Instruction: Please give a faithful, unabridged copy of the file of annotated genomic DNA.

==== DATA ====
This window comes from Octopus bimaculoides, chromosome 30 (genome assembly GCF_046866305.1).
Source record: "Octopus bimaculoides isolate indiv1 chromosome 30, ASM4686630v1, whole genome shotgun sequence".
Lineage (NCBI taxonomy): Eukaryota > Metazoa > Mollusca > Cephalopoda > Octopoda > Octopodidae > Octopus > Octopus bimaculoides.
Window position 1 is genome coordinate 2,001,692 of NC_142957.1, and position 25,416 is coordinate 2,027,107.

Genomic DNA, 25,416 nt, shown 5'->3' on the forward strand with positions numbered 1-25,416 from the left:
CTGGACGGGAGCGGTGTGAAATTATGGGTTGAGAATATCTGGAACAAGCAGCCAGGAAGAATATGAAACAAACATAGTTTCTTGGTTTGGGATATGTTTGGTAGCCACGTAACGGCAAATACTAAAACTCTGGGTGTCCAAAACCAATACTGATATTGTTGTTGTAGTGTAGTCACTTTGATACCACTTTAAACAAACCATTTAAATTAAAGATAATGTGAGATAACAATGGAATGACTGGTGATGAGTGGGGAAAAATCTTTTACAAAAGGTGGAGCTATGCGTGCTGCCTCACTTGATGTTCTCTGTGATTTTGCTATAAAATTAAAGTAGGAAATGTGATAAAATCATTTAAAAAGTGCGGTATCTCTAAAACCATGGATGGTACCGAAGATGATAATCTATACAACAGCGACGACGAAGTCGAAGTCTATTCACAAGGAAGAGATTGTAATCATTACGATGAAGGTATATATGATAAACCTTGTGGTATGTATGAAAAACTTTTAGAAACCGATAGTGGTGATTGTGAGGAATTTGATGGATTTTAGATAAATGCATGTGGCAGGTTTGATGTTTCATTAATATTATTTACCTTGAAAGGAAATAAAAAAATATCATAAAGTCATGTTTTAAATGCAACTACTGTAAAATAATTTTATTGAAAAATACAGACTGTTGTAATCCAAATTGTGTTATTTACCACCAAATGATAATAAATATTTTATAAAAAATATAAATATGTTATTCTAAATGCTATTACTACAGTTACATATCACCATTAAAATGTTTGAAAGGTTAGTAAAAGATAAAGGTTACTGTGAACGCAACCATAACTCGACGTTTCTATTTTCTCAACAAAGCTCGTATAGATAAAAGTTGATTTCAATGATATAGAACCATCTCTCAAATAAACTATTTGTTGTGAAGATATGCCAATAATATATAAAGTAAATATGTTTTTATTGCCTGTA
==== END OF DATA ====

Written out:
This window comes from Octopus bimaculoides, chromosome 30 (genome assembly GCF_046866305.1).
Source record: "Octopus bimaculoides isolate indiv1 chromosome 30, ASM4686630v1, whole genome shotgun sequence".
Lineage (NCBI taxonomy): Eukaryota > Metazoa > Mollusca > Cephalopoda > Octopoda > Octopodidae > Octopus > Octopus bimaculoides.
Window position 1 is genome coordinate 2,001,692 of NC_142957.1, and position 25,416 is coordinate 2,027,107.

Genomic DNA, 25,416 nt, shown 5'->3' on the forward strand with positions numbered 1-25,416 from the left:
CTGGACGGGAGCGGTGTGAAATTATGGGTTGAGAATATCTGGAACAAGCAGCCAGGAAGAATATGAAACAAACATAGTTTCTTGGTTTGGGATATGTTTGGTAGCCACGTAACGGCAAATACTAAAACTCTGGGTGTCCAAAACCAATACTGATATTGTTGTTGTAGTGTAGTCACTTTGATACCACTTTAAACAAACCATTTAAATTAAAGATAATGTGAGATAACAATGGAATGACTGGTGATGAGTGGGGAAAAATCTTTTACAAAAGGTGGAGCTATGCGTGCTGCCTCACTTGATGTTCTCTGTGATTTTGCTATAAAATTAAAGTAGGAAATGTGATAAAATCATTTAAAAAGTGCGGTATCTCTAAAACCATGGATGGTACCGAAGATGATAATCTATACAACAGCGACGACGAAGTCGAAGTCTATTCACAAGGAAGAGATTGTAATCATTACGATGAAGGTATATATGATAAACCTTGTGGTATGTATGAAAAACTTTTAGAAACCGATAGTGGTGATTGTGAGGAATTTGATGGATTTTAGATAAATGCATGTGGCAGGTTTGATGTTTCATTAATATTATTTACCTTGAAAGGAAATAAAAAAATATCATAAAGTCATGTTTTAAATGCAACTACTGTAAAATAATTTTATTGAAAAATACAGACTGTTGTAATCCAAATTGTGTTATTTACCACCAAATGATAATAAATATTTTATAAAAAATATAAATATGTTATTCTAAATGCTATTACTACAGTTACATATCACCATTAAAATGTTTGAAAGGTTAGTAAAAGATAAAGGTTACTGTGAACGCAACCATAACTCGACGTTTCTATTTTCTCAACAAAGCTCGTATAGATAAAAGTTGATTTCAATGATATAGAACCATCTCTCAAATAAACTATTTGTTGTGAAGATATGCCAATAATATATAAAGTAAATATGTTTTTATTGCCTGTA